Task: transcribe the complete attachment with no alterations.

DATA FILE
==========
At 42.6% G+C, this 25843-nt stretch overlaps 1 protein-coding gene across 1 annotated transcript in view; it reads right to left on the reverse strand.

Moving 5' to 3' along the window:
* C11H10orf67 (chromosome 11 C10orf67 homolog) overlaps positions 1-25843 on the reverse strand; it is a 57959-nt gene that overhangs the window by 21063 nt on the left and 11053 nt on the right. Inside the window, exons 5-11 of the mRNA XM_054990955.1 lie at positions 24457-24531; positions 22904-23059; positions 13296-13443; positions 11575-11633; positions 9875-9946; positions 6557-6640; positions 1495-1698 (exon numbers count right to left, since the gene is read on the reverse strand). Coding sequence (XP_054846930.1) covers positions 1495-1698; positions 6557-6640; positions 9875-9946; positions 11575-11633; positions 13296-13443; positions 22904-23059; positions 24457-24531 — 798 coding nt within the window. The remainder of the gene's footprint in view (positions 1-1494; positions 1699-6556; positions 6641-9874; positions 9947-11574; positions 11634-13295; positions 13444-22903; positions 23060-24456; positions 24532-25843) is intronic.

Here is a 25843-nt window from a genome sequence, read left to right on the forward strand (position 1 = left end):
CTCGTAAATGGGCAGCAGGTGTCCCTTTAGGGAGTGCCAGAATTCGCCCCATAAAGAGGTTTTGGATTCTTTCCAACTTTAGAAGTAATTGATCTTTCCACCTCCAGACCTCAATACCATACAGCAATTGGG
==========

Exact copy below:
At 42.6% G+C, this 25843-nt stretch overlaps 1 protein-coding gene across 1 annotated transcript in view; it reads right to left on the reverse strand.

Moving 5' to 3' along the window:
* C11H10orf67 (chromosome 11 C10orf67 homolog) overlaps positions 1-25843 on the reverse strand; it is a 57959-nt gene that overhangs the window by 21063 nt on the left and 11053 nt on the right. Inside the window, exons 5-11 of the mRNA XM_054990955.1 lie at positions 24457-24531; positions 22904-23059; positions 13296-13443; positions 11575-11633; positions 9875-9946; positions 6557-6640; positions 1495-1698 (exon numbers count right to left, since the gene is read on the reverse strand). Coding sequence (XP_054846930.1) covers positions 1495-1698; positions 6557-6640; positions 9875-9946; positions 11575-11633; positions 13296-13443; positions 22904-23059; positions 24457-24531 — 798 coding nt within the window. The remainder of the gene's footprint in view (positions 1-1494; positions 1699-6556; positions 6641-9874; positions 9947-11574; positions 11634-13295; positions 13444-22903; positions 23060-24456; positions 24532-25843) is intronic.

Here is a 25843-nt window from a genome sequence, read left to right on the forward strand (position 1 = left end):
CTCGTAAATGGGCAGCAGGTGTCCCTTTAGGGAGTGCCAGAATTCGCCCCATAAAGAGGTTTTGGATTCTTTCCAACTTTAGAAGTAATTGATCTTTCCACCTCCAGACCTCAATACCATACAGCAATTGGG